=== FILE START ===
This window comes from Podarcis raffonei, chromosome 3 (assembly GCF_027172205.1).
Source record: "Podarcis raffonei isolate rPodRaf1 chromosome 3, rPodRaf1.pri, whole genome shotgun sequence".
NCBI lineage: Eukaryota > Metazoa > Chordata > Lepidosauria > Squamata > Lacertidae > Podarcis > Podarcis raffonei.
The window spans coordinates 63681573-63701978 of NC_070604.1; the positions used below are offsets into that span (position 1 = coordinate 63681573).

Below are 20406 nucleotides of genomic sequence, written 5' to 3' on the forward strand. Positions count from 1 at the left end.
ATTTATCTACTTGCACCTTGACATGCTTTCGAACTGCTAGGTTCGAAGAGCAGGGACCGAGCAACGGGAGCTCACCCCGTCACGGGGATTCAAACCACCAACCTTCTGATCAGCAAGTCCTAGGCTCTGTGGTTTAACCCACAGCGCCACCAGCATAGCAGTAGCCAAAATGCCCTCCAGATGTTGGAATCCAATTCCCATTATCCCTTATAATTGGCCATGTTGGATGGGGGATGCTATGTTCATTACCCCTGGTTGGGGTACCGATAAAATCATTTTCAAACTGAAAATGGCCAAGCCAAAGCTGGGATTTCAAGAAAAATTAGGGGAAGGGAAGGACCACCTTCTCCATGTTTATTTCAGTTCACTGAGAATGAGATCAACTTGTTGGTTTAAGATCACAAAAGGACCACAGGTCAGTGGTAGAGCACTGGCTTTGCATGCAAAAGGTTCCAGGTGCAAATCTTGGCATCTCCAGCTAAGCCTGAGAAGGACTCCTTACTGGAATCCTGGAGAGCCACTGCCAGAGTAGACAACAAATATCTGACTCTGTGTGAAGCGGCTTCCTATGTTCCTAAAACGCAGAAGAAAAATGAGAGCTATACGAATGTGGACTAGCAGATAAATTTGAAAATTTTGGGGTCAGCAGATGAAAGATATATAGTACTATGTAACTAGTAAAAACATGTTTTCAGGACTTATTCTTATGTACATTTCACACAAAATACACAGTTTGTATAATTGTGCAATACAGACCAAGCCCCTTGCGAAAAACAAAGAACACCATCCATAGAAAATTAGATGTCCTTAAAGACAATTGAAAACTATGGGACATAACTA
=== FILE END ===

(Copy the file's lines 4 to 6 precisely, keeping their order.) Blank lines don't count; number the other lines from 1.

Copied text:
The window spans coordinates 63681573-63701978 of NC_070604.1; the positions used below are offsets into that span (position 1 = coordinate 63681573).

Below are 20406 nucleotides of genomic sequence, written 5' to 3' on the forward strand. Positions count from 1 at the left end.
ATTTATCTACTTGCACCTTGACATGCTTTCGAACTGCTAGGTTCGAAGAGCAGGGACCGAGCAACGGGAGCTCACCCCGTCACGGGGATTCAAACCACCAACCTTCTGATCAGCAAGTCCTAGGCTCTGTGGTTTAACCCACAGCGCCACCAGCATAGCAGTAGCCAAAATGCCCTCCAGATGTTGGAATCCAATTCCCATTATCCCTTATAATTGGCCATGTTGGATGGGGGATGCTATGTTCATTACCCCTGGTTGGGGTACCGATAAAATCATTTTCAAACTGAAAATGGCCAAGCCAAAGCTGGGATTTCAAGAAAAATTAGGGGAAGGGAAGGACCACCTTCTCCATGTTTATTTCAGTTCACTGAGAATGAGATCAACTTGTTGGTTTAAGATCACAAAAGGACCACAGGTCAGTGGTAGAGCACTGGCTTTGCATGCAAAAGGTTCCAGGTGCAAATCTTGGCATCTCCAGCTAAGCCTGAGAAGGACTCCTTACTGGAATCCTGGAGAGCCACTGCCAGAGTAGACAACAAATATCTGACTCTGTGTGAAGCGGCTTCCTATGTTCCTAAAACGCAGAAGAAAAATGAGAGCTATACGAATGTGGACTAGCAGATAAATTTGAAAATTTTGGGGTCAGCAGATGAAAGATATATAGTACTATGTAACTAGTAAAAACATGTTTTCAGGACTTATTCTTATGTACATTTCACACAAAATACACAGTTTGTATAATTGTGCAATACAGACCAAGCCCCTTGCGAAAAACAAAGAACACCATCCATAGAAAATTAGATGTCCTTAAAGACAATTGAAAACTATGGGACATAACTA